What An Amazing Day On The Isle Of Anglesey 1 October 2023

Having got back from our Yorkshire Tour for Two on Saturday night we had one day before our next tour with Iolo Williams here in North Wales. We should have got down to admin but the lure of not one but two species of phalaropes being seen not far away on Anglesey had us driving west instead of logging on to laptops.

We heard news that the Grey Phalarope was still at Valley flood in north-west Anglesey, thank you Marc, Rob, Norman, and Martin, so headed straight there. No other birdwatchers on site when we arrived and no sign of the phalarope on the small flood, it seemed we had missed it. Just as we were about to leave Ruth noticed something tucked in below some overhanging brambles on the left of the pool. The colour scheme was right – grey and white – and we were sure it was the Grey Phalarope, but it wasn’t moving, maybe we were still too late? Then the tiny wader moved, it was alive, but perhaps not so well. Then Norman arrived with his scope, and we had much better views and the bird was moving its head and preening.

As we got back to the car, we heard news that a Wryneck had been found at nearby Rhoscolyn – wow! We didn’t have great directions but went anyway on the offchance. Luckily as we pulled into the car park we met Andy Spottiswood who it turned out had found the bird, handy. Armed with Andy’s directions we set off on a pretty long walk and found the spot but sadly no sign of the bird. We scanned and scanned but no, no sign. We had just decided to leave when Martin arrived, so we gave it a little longer. A Magpie flew into some bushes and disturbed some birds and Ruth shouted, “there, a brown bird!” Luckily Alan got straight on it and had it in the scope – Wryneck! So lucky. The bird was mobile, and we all had just a few brief looks before it flew off and over a thicket out of sight. Amazingly Martin and Ruth both managed to fire off a few record shots. Given the area to which the bird had flown wasn’t visible we decided to leave and try for phalarope number two.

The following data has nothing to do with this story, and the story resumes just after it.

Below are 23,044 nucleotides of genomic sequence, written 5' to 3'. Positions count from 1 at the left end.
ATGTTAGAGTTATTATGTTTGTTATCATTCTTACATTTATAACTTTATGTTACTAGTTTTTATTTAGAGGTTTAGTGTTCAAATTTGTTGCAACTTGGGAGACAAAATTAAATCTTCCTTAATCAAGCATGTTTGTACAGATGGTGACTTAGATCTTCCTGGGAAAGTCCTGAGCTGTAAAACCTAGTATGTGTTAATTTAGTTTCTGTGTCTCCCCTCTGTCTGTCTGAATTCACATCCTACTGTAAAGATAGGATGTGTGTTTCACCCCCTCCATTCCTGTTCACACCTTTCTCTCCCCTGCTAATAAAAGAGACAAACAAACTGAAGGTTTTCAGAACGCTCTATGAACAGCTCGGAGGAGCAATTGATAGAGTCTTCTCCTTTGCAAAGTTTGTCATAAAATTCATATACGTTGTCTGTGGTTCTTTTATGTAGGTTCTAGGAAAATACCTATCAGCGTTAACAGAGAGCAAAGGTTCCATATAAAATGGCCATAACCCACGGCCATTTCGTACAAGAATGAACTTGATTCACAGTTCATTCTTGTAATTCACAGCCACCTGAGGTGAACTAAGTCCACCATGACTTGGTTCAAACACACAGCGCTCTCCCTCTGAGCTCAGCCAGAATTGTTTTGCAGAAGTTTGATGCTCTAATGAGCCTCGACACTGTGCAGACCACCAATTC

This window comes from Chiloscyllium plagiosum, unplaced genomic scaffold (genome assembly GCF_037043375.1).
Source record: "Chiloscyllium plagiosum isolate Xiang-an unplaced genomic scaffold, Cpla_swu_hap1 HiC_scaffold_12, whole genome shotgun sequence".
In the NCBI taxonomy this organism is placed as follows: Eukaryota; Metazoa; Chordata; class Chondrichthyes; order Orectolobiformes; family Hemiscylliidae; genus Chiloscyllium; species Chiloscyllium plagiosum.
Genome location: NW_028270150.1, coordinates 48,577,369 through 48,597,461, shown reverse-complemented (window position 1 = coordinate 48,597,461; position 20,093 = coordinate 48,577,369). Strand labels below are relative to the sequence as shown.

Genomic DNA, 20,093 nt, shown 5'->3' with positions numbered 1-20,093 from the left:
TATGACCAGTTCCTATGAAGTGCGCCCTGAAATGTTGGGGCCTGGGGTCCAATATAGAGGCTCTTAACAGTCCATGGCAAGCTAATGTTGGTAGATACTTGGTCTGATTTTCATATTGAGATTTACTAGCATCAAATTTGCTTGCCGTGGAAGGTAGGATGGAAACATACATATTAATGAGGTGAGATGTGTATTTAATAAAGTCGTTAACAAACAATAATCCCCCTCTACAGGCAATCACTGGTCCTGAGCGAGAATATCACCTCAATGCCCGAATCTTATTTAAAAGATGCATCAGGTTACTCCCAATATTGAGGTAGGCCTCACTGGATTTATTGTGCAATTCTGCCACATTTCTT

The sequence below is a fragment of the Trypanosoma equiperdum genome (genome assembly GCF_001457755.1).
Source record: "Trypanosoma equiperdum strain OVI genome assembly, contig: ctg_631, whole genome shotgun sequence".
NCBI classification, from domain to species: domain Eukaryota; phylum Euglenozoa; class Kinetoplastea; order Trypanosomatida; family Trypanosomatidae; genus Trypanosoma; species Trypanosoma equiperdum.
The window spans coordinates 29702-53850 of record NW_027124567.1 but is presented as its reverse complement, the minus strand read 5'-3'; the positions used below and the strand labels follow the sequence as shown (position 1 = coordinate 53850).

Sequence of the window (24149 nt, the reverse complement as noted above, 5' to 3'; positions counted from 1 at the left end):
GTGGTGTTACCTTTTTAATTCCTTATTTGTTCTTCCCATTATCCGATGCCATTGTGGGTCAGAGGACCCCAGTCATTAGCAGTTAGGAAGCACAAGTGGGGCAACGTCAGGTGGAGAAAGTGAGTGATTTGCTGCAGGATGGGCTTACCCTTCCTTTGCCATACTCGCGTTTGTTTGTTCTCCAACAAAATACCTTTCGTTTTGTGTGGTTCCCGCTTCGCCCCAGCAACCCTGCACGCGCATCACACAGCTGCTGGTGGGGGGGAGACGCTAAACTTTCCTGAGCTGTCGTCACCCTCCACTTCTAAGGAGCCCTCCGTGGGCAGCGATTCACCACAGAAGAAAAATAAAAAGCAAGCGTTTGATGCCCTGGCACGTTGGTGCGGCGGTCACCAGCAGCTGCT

A rather frantic digiscoped record shot of the Wryneck before it flew off!

We reached RSPB Cors Ddyga and saw a good number of birders along the path but by the time we joined them no one was on the Red-necked Phalarope. We walked and scanned, walked and scanned. Reaching the bridge over the Cefni River we had a little more height and yes we spotted the bird in flight and luckily it landed in view. Red-necked Phalarope and Grey Phalarope on the same day on Anglesey, how fantastic. We were able to share the bird with the other birders, all of whom were very grateful to us for relocating it.

There was so much to see from this one spot that we really didn’t know where to look next! A Garganey was on the same flood as the phalarope, Ruth spotted a Wood Sandpiper, a Cattle Egret was with cows on the north side of the river, seven Curlew Sandpipers fed with three Ruff and Lapwings, a flock of Golden Plover circled overhead, and a Marsh Harrier cruised by – this is Anglesey in October! Amazing birding.

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